Picking just one word to sum up a company seems like a daunting task, especially for one with nearly 2,000 employees and operations all over the United States.
Not for Ric Campo, chairman and CEO of Houston-based apartment REIT Camden Property Trust (NYSE: CPT). The word he picks to describe his company might surprise you.
An enjoyable workplace and high levels of employee satisfaction are among the hallmarks of Camden’s culture. Campo says that mindset informs everything Camden does.
“You have to be vigilant about how you incorporate culture into your decision-making process,” he says.
That emphasis on keeping employees happy has helped make Camden a staple of FORTUNE magazine’s annual list of the “100 Best Companies to Work For.” Camden placed seventh overall on the 2012 list, the fifth consecutive year it has been ranked and the company’s third straight finish in the top 10.
Satisfied employees have likely played a role in Camden’s strong performance recently, too. Camden’s stock price gained 14.5 percent in 2011. Camden bested the FTSE NAREIT All Equity REITs Index’s return of 8.28 percent for the year, as well as the S&P 500, which returned approximately 2 percent.
Market indicators show no hints of apartment REITs slowing down. Campo and Camden’s employees have enjoyed the ride so far.
Formed by Campo and current company president Keith Oden in 1982, Camden went public in 1993. Richard Anderson, senior research analyst with BMO Capital Markets, characterizes Campo and Oden as a “strong one-two punch” combining complementary skill sets.
“Ric Campo is the big picture thinker, not only in his company, but in the industry,” Anderson says. “He’s well-versed in a broad range of topics. Keith Oden is more of a nuts-and-bolts guy who understands how the apartment business works as well as anyone in the sector.”
Since its founding, the S&P 400 company has grown to become one of the largest apartment owners in the world. Camden owns and operates more than 200 properties across the U.S., housing a total of nearly 70,000 apartment units. Camden’s portfolio includes assets in 11 states and the District of Columbia: Arizona, California, Colorado, Florida, Georgia, Missouri, Nevada, North Carolina, Pennsylvania, Texas and Virginia.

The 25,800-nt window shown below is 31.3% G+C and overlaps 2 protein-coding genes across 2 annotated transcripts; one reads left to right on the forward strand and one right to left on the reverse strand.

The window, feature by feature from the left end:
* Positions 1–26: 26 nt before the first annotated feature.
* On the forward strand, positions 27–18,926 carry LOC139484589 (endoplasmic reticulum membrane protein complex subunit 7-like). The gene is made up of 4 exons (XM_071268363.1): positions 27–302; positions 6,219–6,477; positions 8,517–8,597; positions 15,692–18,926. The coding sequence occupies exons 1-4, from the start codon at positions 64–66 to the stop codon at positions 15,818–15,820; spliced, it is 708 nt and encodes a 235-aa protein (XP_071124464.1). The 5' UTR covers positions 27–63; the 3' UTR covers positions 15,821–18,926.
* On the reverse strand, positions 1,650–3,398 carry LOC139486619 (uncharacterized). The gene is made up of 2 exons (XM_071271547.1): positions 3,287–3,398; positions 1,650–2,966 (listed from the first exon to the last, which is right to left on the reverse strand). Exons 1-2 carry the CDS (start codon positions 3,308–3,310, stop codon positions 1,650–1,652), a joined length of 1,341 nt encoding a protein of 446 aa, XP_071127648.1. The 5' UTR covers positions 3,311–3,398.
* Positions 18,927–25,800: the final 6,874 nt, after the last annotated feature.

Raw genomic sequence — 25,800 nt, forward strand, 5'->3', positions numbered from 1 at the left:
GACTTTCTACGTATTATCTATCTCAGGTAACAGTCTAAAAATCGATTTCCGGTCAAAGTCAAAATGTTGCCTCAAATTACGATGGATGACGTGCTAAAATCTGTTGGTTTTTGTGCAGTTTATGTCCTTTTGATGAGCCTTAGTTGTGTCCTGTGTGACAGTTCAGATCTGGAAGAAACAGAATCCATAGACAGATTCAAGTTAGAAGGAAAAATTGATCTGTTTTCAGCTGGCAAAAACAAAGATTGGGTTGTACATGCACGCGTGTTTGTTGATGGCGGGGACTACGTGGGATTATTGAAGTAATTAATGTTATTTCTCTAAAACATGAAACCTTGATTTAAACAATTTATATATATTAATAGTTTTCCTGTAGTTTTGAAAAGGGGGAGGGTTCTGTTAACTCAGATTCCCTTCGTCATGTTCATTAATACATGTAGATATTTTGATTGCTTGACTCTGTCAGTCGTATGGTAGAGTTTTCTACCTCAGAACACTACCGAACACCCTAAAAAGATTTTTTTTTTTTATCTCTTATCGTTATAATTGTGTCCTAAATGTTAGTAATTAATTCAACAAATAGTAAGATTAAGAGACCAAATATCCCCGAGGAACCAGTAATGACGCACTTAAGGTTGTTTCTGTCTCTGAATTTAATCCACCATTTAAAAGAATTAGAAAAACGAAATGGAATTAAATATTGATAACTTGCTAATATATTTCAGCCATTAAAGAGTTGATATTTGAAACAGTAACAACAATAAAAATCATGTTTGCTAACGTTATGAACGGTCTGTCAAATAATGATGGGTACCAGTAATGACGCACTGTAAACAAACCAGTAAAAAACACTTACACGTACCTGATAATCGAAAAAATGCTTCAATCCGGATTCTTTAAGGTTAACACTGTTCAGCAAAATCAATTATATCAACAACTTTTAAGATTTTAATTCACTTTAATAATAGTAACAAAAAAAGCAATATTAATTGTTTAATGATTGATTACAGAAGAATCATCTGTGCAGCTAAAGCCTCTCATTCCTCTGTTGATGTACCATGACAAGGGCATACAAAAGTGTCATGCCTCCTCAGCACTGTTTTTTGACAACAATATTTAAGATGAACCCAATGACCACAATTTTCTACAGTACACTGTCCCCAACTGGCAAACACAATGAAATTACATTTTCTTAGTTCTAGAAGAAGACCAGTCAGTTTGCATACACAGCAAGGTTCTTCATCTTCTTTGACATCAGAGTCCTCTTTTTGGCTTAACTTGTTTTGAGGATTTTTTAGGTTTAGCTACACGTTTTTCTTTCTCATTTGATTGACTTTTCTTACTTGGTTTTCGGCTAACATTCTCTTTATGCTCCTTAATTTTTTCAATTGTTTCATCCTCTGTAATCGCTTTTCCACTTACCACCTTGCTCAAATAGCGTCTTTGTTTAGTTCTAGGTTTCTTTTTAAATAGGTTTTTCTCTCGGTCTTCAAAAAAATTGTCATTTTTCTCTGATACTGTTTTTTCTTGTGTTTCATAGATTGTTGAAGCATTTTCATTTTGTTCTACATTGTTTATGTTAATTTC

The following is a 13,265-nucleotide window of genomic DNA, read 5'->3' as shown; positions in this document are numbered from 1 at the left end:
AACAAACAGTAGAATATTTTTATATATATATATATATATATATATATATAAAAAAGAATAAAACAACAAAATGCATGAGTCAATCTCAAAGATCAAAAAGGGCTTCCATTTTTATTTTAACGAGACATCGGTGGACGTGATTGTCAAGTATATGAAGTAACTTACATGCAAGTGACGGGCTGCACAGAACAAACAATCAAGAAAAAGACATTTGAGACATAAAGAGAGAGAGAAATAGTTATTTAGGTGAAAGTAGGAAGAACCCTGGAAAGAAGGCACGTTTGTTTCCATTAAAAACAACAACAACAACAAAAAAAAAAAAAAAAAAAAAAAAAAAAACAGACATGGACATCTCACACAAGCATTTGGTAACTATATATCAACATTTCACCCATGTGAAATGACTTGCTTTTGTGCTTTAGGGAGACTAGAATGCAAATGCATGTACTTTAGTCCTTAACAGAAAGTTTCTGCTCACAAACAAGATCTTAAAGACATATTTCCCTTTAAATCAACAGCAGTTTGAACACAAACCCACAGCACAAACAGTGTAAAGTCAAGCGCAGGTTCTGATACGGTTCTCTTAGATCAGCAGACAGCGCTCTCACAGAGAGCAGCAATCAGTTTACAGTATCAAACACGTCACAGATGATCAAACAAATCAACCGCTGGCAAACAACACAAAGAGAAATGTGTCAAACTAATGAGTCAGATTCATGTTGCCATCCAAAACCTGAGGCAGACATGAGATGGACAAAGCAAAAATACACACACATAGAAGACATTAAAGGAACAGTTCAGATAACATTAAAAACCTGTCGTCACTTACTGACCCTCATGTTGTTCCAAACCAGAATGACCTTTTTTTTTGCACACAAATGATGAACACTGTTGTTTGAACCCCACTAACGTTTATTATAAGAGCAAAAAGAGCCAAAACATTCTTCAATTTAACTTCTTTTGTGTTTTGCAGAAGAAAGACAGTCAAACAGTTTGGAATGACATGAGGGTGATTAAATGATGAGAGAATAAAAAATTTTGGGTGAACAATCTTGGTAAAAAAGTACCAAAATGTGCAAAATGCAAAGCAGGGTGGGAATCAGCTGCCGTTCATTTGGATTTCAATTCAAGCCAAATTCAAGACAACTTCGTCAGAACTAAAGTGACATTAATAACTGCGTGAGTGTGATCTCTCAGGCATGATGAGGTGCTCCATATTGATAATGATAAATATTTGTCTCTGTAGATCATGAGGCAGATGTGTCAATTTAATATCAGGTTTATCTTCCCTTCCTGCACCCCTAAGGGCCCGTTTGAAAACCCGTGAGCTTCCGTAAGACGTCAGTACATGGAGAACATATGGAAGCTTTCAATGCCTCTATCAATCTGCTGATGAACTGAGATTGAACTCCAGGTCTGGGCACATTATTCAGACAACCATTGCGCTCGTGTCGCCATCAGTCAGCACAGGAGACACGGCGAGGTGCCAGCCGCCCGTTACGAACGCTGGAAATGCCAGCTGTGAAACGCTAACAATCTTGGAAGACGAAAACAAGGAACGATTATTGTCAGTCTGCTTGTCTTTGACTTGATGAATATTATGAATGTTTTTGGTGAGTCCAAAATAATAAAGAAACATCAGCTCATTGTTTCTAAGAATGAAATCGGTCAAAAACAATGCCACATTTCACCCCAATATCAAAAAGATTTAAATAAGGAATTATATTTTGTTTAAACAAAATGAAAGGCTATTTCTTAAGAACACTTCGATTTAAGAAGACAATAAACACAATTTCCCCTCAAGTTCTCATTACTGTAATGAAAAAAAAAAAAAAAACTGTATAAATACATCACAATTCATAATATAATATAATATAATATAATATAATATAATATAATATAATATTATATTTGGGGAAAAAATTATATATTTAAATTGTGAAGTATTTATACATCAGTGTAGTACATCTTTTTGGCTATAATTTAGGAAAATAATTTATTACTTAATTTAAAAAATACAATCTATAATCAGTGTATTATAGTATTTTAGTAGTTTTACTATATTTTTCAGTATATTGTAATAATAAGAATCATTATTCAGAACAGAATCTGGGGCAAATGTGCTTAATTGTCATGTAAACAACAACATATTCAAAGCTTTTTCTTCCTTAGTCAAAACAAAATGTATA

Camden’s diversified portfolio stands in stark contrast to competitors who might focus on a specific market or region. Even though Camden might not maximize the updraft that market-specific companies enjoy when their markets are going strong, it isn’t as susceptible to fluctuations in any one area.
“What they’ve done is set themselves up to have a portfolio that cycles in synch,” Anderson observes. “They aren’t leveraged entirely to any one market.”
That strategy produced solid operating results last year. Same-property occupancy levels climbed from 93.8 percent at the end of 2010 to 94.5 percent at the close of 2011. Same-property net operating income grew 7.1 percent in 2011, including a 5.5 percent bump in same-property revenues.
Camden reported 2011 funds from operations (FFO) of $2.73 per diluted share, or $207.5 million. That essentially matched the company’s performance in 2010, when Camden reported FFO of $2.72 per diluted share. Notably, FFO from 2011 included a loss of 40 cents per diluted share from a $29.8 million loss on the discontinuation of a hedging relationship of an interest rate swap.
Camden also reported 2011 earnings per share (EPS) of 66 cents per diluted share, or $49.4 million. That compared to 33 cents per diluted share in 2010, or $23.2 million.
Camden is just one of a number of apartment REITs that has witnessed strong growth in the wake of the housing market’s slide. As of February 2012, the apartment subset of the FTSE NAREIT Equity REIT Index had three-year total returns of nearly 40 percent.
“The multifamily sector has been on a tear,” Anderson says. “People are expecting a lot from the sector in 2012, Camden included.”
When it comes to the strong performance of the apartment sector, the story is simple, according to Campo.
“It’s supply and demand,” he says. “Right now, you have more demand for apartments than there is supply.”
Campo estimates the supply-demand dynamics in the apartment market now are as good as they have been in the last 20 years. As a result, both rents and occupancy levels are rising across the markets in which Camden operates.
Although the housing sector bust wreaked its fair share of havoc in the global economy, Campo says the run-up in the housing market had a positive unintended consequence for apartment companies. Home developers “crowded out” multifamily REITs as home construction soared, Campo says, inhibiting the ability of companies within the sector to beef up their development pipelines.